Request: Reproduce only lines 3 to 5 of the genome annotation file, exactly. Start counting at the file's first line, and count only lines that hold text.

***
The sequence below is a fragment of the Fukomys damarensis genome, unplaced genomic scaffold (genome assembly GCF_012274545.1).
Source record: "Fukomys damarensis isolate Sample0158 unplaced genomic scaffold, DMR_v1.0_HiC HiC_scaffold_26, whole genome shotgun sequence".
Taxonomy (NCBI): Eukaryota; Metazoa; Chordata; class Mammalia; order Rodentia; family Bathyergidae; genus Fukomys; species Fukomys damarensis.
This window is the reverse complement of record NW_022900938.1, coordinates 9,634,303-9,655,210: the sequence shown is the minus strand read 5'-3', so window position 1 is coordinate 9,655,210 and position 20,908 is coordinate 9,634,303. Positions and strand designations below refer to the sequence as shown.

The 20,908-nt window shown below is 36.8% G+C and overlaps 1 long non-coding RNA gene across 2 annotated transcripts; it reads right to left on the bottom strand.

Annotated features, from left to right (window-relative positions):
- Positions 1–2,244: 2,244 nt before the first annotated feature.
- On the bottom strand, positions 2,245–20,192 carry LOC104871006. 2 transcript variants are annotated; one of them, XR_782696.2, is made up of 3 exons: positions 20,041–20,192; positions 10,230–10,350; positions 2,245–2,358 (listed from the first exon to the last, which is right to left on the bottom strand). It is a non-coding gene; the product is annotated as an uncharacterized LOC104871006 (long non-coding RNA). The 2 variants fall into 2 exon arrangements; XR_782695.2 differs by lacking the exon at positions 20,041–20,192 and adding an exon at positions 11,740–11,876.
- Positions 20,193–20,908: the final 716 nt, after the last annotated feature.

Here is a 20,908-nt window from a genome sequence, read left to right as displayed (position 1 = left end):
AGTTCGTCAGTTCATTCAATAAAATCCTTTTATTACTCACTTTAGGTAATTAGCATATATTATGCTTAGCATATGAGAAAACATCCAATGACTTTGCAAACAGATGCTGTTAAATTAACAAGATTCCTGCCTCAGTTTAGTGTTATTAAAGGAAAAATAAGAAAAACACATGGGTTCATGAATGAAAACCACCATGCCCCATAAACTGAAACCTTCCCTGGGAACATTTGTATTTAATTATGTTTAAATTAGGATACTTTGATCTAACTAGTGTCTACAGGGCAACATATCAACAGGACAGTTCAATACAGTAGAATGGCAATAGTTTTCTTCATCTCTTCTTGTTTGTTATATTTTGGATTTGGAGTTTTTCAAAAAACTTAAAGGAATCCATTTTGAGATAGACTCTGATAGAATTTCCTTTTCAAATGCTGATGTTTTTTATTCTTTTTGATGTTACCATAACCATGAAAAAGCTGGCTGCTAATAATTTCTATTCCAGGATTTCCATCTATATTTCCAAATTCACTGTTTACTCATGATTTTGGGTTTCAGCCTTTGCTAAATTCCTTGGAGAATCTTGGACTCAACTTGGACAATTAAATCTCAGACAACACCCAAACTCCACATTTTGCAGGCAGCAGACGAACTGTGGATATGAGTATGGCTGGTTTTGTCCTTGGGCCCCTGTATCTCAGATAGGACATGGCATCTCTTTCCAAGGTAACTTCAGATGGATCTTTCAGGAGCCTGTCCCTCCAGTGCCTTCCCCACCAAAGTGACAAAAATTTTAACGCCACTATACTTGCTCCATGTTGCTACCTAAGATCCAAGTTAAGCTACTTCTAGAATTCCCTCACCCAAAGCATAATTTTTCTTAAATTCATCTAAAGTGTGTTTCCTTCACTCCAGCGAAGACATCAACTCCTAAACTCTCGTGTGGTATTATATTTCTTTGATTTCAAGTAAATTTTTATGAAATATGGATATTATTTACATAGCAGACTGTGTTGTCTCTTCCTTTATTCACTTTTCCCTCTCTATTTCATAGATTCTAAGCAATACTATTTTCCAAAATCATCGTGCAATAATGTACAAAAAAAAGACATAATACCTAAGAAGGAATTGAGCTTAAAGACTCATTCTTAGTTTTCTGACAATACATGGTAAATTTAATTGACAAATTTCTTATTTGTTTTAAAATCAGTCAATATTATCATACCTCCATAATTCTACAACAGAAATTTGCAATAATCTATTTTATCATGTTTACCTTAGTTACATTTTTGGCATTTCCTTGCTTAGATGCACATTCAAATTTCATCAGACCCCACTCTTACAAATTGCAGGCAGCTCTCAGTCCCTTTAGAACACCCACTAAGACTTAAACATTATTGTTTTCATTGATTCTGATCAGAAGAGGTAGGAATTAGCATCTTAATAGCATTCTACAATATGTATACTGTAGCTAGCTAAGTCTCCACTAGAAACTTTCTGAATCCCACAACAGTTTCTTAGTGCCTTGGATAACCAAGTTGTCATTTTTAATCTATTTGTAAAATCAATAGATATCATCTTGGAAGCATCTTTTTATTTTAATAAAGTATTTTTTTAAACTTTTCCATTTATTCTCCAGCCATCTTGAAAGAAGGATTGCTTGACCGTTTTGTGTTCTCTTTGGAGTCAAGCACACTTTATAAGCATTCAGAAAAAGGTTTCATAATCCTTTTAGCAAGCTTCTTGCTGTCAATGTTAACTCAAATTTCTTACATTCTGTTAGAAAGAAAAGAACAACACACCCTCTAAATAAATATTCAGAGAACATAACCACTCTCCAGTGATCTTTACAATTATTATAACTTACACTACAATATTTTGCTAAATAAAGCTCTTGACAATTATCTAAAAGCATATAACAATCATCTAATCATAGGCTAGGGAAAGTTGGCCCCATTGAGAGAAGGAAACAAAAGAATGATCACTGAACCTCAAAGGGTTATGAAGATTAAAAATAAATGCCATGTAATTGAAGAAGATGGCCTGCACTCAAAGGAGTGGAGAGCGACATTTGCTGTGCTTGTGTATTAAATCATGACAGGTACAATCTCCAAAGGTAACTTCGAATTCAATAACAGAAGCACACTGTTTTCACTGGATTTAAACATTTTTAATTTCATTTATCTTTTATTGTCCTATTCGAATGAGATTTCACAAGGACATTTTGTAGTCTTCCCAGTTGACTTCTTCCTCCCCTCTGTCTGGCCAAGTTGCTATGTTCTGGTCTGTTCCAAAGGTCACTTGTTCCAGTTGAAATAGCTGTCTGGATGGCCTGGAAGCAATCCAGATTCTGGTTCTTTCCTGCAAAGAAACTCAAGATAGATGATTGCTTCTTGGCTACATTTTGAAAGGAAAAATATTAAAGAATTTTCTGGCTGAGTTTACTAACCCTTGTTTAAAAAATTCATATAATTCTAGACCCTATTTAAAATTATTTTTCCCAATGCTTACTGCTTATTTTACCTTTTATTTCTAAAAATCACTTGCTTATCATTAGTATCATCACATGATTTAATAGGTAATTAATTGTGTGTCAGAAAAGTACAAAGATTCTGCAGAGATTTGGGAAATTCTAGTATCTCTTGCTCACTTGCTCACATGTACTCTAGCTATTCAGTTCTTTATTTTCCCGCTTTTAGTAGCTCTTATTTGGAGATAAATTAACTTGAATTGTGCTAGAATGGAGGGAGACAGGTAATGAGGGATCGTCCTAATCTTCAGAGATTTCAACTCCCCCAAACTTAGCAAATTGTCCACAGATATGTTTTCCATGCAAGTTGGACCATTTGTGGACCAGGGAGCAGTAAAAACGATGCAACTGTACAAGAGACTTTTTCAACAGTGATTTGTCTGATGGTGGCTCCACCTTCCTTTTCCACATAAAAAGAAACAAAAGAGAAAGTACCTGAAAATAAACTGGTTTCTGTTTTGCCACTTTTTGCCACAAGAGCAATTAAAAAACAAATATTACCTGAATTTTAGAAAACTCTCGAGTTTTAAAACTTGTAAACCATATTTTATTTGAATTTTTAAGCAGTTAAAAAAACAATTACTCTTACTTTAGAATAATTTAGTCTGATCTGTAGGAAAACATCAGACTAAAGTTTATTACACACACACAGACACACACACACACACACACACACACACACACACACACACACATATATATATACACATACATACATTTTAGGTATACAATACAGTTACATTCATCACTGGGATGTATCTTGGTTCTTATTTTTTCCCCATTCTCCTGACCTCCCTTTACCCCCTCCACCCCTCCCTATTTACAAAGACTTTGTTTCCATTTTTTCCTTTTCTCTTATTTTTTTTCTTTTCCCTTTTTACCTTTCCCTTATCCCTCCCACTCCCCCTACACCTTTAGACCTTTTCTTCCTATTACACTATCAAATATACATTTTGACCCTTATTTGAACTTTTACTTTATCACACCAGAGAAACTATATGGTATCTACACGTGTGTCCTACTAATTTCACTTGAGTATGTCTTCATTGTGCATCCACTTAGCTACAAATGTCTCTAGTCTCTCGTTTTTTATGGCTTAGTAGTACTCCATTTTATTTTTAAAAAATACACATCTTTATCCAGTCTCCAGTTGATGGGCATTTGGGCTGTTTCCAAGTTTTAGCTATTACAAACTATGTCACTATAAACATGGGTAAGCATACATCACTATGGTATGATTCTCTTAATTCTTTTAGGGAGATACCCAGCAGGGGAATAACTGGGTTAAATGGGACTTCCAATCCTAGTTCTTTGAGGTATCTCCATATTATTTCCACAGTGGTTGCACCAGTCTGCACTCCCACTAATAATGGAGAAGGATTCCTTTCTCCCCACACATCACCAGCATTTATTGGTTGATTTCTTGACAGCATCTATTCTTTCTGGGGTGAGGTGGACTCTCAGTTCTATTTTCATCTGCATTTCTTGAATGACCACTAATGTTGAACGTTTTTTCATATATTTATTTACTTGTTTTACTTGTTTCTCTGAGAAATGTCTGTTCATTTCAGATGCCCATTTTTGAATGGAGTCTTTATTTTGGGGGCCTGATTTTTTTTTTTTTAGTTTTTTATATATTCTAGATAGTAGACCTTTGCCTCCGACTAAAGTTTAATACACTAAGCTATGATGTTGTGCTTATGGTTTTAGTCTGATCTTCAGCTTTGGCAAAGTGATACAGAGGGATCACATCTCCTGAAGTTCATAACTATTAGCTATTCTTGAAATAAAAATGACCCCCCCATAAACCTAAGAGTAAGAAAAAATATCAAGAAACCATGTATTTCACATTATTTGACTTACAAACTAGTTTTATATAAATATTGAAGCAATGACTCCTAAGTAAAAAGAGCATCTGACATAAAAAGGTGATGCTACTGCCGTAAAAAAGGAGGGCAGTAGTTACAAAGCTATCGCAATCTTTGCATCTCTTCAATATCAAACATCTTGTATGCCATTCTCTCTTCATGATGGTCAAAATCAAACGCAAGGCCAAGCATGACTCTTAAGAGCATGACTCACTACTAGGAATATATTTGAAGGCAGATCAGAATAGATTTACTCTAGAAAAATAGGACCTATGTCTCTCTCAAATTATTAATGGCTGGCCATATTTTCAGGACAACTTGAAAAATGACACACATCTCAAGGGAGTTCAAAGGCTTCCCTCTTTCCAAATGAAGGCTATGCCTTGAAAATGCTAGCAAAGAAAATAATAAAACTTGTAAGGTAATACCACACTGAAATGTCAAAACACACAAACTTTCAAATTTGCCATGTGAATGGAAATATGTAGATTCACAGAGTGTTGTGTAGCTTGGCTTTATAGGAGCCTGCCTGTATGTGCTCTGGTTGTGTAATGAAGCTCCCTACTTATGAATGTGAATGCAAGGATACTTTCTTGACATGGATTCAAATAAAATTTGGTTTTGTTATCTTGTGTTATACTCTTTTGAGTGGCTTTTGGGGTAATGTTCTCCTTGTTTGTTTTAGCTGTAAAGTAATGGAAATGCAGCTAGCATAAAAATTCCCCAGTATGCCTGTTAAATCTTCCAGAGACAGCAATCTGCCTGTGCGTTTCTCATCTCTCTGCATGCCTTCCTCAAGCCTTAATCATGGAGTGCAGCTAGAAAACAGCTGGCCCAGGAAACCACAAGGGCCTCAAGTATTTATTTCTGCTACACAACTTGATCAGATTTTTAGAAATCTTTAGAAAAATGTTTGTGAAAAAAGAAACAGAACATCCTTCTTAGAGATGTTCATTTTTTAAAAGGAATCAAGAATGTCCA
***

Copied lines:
Taxonomy (NCBI): Eukaryota; Metazoa; Chordata; class Mammalia; order Rodentia; family Bathyergidae; genus Fukomys; species Fukomys damarensis.
This window is the reverse complement of record NW_022900938.1, coordinates 9,634,303-9,655,210: the sequence shown is the minus strand read 5'-3', so window position 1 is coordinate 9,655,210 and position 20,908 is coordinate 9,634,303. Positions and strand designations below refer to the sequence as shown.

The 20,908-nt window shown below is 36.8% G+C and overlaps 1 long non-coding RNA gene across 2 annotated transcripts; it reads right to left on the bottom strand.